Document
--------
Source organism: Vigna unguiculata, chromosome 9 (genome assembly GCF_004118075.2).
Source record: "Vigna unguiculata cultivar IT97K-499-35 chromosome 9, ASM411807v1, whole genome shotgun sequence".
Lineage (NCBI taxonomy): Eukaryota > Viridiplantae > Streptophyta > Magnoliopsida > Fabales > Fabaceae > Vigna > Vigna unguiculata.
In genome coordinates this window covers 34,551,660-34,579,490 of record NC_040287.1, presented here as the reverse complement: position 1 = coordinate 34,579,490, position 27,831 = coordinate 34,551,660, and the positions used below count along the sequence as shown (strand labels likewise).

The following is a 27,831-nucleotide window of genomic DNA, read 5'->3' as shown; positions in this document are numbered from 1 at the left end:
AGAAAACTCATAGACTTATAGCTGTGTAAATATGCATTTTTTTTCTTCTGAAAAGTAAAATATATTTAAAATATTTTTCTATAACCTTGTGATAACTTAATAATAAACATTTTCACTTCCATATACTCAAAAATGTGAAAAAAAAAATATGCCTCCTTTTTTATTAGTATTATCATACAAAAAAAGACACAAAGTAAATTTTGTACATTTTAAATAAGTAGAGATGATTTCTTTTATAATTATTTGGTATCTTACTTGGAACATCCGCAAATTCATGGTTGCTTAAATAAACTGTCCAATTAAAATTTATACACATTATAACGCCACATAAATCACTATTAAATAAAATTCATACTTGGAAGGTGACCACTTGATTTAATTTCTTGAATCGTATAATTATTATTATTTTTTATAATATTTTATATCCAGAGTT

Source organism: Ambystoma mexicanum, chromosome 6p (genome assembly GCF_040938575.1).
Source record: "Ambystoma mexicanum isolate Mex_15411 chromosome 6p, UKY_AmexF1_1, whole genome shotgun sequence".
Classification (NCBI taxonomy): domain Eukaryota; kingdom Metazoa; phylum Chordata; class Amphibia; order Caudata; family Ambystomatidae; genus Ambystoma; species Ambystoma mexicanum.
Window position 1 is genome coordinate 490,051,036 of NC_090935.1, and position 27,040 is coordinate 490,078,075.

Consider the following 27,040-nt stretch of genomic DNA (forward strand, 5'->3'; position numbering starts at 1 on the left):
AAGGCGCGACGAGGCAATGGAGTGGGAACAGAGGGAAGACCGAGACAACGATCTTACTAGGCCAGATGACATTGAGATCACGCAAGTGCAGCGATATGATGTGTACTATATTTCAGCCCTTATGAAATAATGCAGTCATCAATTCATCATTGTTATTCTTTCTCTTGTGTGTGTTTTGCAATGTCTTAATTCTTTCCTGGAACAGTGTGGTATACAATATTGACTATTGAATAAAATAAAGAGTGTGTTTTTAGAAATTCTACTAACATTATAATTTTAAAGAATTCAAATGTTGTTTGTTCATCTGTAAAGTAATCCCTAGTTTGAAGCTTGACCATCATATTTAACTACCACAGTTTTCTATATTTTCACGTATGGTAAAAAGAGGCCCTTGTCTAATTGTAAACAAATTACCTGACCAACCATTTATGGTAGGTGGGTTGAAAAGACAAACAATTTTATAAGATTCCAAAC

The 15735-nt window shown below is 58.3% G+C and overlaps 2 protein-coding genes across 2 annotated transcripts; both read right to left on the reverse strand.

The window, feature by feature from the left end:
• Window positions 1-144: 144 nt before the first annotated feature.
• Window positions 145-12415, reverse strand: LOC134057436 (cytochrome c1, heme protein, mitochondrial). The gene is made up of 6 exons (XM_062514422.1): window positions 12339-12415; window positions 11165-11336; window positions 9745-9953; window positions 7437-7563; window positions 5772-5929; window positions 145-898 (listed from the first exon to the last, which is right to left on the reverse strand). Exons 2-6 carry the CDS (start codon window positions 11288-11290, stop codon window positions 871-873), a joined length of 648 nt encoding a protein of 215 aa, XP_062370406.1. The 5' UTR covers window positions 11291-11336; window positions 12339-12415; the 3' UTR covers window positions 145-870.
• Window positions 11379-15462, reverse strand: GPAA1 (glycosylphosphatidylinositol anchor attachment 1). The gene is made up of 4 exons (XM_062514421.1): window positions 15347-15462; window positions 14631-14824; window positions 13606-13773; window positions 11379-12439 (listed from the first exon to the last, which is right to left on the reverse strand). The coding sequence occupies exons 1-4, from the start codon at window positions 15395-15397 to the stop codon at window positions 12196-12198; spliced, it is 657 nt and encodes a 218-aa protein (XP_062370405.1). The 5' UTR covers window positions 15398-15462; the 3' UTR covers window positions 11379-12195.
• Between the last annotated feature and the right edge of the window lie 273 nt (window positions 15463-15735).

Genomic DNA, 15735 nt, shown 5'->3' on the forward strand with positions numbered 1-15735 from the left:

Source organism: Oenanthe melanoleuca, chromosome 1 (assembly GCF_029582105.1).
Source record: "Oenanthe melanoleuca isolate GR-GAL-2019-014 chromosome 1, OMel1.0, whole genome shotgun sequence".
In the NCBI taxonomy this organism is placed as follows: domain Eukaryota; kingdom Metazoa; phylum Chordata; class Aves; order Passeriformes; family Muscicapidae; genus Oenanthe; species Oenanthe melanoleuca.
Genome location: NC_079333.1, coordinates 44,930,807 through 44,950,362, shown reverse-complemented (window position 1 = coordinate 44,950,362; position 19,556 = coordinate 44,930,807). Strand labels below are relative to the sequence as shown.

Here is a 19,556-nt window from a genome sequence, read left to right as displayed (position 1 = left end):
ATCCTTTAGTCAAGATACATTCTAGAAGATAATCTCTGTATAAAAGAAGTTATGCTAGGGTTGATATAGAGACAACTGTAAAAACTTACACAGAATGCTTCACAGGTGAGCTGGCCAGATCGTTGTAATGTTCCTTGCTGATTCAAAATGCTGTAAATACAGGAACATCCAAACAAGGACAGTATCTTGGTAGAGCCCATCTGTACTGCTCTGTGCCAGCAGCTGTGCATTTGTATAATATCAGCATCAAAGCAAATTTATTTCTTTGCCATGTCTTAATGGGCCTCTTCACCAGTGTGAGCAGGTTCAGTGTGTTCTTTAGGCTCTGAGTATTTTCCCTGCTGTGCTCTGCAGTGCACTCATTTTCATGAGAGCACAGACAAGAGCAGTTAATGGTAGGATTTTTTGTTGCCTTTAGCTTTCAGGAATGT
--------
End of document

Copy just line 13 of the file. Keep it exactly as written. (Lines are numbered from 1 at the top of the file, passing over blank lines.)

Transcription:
The 15735-nt window shown below is 58.3% G+C and overlaps 2 protein-coding genes across 2 annotated transcripts; both read right to left on the reverse strand.